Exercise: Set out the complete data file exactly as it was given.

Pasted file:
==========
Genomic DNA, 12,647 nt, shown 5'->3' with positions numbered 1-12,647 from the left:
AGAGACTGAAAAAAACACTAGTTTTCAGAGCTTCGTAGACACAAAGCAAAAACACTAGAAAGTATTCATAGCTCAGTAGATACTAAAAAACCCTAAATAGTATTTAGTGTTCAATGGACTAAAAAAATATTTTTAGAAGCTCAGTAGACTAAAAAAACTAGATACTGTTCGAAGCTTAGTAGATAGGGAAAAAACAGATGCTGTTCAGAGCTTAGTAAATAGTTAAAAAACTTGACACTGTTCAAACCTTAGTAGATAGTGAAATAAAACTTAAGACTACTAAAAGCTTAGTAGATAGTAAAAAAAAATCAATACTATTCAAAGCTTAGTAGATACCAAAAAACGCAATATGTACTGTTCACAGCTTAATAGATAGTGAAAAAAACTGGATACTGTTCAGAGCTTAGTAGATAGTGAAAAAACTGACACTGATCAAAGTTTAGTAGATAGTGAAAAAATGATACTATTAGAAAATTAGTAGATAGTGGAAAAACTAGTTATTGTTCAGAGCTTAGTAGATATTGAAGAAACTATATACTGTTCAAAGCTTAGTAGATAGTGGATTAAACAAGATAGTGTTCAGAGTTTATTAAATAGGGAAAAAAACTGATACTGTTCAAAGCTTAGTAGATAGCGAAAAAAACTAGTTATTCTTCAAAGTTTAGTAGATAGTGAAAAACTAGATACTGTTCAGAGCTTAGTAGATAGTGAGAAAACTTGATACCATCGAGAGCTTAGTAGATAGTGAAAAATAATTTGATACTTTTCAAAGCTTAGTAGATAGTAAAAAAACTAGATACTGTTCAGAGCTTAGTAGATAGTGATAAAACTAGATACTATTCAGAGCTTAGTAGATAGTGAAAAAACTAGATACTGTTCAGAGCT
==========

Genomic DNA, 12,647 nt, shown 5'->3' with positions numbered 1-12,647 from the left:
AGAGACTGAAAAAAACACTAGTTTTCAGAGCTTCGTAGACACAAAGCAAAAACACTAGAAAGTATTCATAGCTCAGTAGATACTAAAAAACCCTAAATAGTATTTAGTGTTCAATGGACTAAAAAAATATTTTTAGAAGCTCAGTAGACTAAAAAAACTAGATACTGTTCGAAGCTTAGTAGATAGGGAAAAAACAGATGCTGTTCAGAGCTTAGTAAATAGTTAAAAAACTTGACACTGTTCAAACCTTAGTAGATAGTGAAATAAAACTTAAGACTACTAAAAGCTTAGTAGATAGTAAAAAAAAATCAATACTATTCAAAGCTTAGTAGATACCAAAAAACGCAATATGTACTGTTCACAGCTTAATAGATAGTGAAAAAAACTGGATACTGTTCAGAGCTTAGTAGATAGTGAAAAAACTGACACTGATCAAAGTTTAGTAGATAGTGAAAAAATGATACTATTAGAAAATTAGTAGATAGTGGAAAAACTAGTTATTGTTCAGAGCTTAGTAGATATTGAAGAAACTATATACTGTTCAAAGCTTAGTAGATAGTGGATTAAACAAGATAGTGTTCAGAGTTTATTAAATAGGGAAAAAAACTGATACTGTTCAAAGCTTAGTAGATAGCGAAAAAAACTAGTTATTCTTCAAAGTTTAGTAGATAGTGAAAAACTAGATACTGTTCAGAGCTTAGTAGATAGTGAGAAAACTTGATACCATCGAGAGCTTAGTAGATAGTGAAAAATAATTTGATACTTTTCAAAGCTTAGTAGATAGTAAAAAAACTAGATACTGTTCAGAGCTTAGTAGATAGTGATAAAACTAGATACTATTCAGAGCTTAGTAGATAGTGAAAAAACTAGATACTGTTCAGAGCT